House Bill 1955 has successfully moved through the House and Senate. The bill will eliminate the state’s grocery tax, an issue that has garnered bipartisan support. Next, the legislation will go to the Governor’s desk. It will take effect 90 days after the legislative session ends.

“Senate Democrats have supported and continue to support cutting the state portion of the sales tax on groceries, giving relief to hard-working Oklahomans and their families,” says Democratic Leader Kay Floyd.

Cutting the tax on groceries is something that Gov. Stitt has voiced support for in the past.

The bill was first proposed last year and failed to make it out of committee. Stitt was quick to boast about the tax cut’s success:

“Today, we get to fulfill a promise to all four million Oklahomans and pass the largest single-year tax cut in Oklahoma history. Cutting the grocery tax means relief for all Oklahomans.” He went on to say, “I’m going to always fight for limited government and lower taxes, and I will still advocate to get us on [a] path to zero income tax. This is a victory I’m excited to celebrate.”

Oklahoma Governor Kevin Stitt

Senate Pro Tempore Greg Treat said in a press release that this is the only tax relief the Senate will be seeking this year. “To ensure state services and recent critical investments in education and infrastructure remain intact in the short term, there is no way to do more at this time,” Treat stated. 

Road to Lower Taxes

Currently, the state grocery tax rate is 4.50%. Oklahoma is 1 of 13 states that implement a grocery tax. Stitt’s agenda during his time in office has focused on cutting taxes. He has put significant focus on becoming a “top ten state,” something he believes will make Oklahoma a national contender in the corporate world. One way he wants to accomplish this is by decreasing not only grocery tax but income tax as well. 

During the State of the State Address, Stitt referenced the growing population of Florida and how the state lacks a personal income tax. He said, “If more government spending was the answer, Florida would be falling apart. The opposite is true.” However, Florida has a sales tax of 6%, while Oklahoma’s is 4.5%. Florida also has a more substantial visitor rate, with over 135 million people visiting the state in 2023. That’s in stark contrast to Oklahoma’s 18.3 million in 2022.

Other Tax Cuts

A week before the regular legislative session was set to begin, Stitt called for a special session. The reason for this call was because he wanted to decrease personal income tax by 0.25%. “From day one, I’ve called on the Legislature to give Oklahomans a much-deserved tax cut,” said the Governor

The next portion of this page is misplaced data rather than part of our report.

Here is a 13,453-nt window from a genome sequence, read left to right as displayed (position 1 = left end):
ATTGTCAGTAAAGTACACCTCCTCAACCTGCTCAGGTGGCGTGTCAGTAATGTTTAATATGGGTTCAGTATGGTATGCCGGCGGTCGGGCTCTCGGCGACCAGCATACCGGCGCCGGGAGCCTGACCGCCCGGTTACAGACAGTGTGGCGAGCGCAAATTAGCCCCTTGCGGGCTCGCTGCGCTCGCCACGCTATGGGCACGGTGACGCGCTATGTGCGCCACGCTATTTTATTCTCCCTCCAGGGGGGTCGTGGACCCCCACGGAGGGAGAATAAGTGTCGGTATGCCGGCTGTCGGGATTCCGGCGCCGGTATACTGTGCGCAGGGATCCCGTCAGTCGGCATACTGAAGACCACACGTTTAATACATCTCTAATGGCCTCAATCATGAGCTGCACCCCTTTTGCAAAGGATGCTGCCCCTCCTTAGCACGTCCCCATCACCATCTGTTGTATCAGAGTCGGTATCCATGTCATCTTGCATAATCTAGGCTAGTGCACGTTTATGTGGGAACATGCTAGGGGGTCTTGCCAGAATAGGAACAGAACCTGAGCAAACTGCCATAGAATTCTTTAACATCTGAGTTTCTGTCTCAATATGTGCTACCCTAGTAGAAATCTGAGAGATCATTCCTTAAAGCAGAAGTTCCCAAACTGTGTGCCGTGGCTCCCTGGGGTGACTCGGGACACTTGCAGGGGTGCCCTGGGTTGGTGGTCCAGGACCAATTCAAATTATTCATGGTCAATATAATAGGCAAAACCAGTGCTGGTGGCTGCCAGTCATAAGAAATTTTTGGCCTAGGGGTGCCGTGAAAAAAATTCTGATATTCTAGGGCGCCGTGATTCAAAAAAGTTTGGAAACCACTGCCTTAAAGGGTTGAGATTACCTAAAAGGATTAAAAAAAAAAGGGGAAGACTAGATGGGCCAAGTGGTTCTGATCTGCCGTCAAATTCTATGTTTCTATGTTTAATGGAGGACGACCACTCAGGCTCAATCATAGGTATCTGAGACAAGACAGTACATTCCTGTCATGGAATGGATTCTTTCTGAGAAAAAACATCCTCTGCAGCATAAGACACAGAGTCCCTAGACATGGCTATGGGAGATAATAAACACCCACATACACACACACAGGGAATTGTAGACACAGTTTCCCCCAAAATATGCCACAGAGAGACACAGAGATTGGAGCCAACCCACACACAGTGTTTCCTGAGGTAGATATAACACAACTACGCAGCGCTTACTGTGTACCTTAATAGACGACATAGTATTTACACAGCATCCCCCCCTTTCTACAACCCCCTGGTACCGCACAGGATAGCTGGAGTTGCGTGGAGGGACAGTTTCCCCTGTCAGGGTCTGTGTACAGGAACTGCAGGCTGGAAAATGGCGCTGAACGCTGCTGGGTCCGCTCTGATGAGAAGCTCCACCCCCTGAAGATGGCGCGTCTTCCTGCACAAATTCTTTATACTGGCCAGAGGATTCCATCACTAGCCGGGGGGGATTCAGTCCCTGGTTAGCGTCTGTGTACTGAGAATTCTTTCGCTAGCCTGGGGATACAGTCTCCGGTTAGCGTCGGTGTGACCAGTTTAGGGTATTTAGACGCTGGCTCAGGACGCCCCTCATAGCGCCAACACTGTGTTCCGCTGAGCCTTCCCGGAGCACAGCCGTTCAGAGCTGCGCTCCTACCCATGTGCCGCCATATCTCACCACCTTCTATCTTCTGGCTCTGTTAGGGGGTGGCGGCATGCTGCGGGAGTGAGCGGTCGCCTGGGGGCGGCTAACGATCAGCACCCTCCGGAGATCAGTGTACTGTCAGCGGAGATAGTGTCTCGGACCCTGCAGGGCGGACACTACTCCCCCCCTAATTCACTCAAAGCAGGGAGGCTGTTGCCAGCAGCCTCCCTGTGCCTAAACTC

This drew criticism from legislators. Senators gaveled in and out of the special session without taking action on the proposed tax cut. House representatives spent longer discussing the tax cut and ultimately passed it with a 71-20 vote.

“Another special session when we’re about to go into session… feels a little bit much,” said Rep. Mauree Turner. “I believe he’s got friends in the legislature that would run a piece of legislation like that for him,” they continued. 

Stitt has reiterated that he believes lowering taxes will give Oklahomans a pay raise. However, the state minimum wage has been $7.25 since 2008. 

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Grocery Assistance

Food insecurity is an issue that impacts 1 in 7 Oklahoma residents. Additionally, 1 in 5 Oklahoma children faces hunger.  

At the beginning of 2024, Governor Stitt opted out of a federal summer food program for students on free and reduced lunch. The program is designed to give an extra $120 per child to help with grocery costs during the summer months. 

When asked about this decision, the Governor’s office told The Oklahoman that Stitt had uncertainty as to how the program would be administered.

Two tribal nations within Oklahoma have opted in for the assistance program. The Cherokee and Chickasaw nations have accepted the federal program, and students who go to school and live on their reservations can apply.

Cherokee Nation Principal Chief Chuck Hoskin Jr. released a statement on the decision to accept the program. “The Cherokee Nation is committed to ensuring children have access to nutritious food this summer because we know how vital food security is for families and overall health and wellness.” He continues, “It’s regrettable and bewildering that the state of Oklahoma is abandoning federal funding a losing an opportunity to address child food security.”

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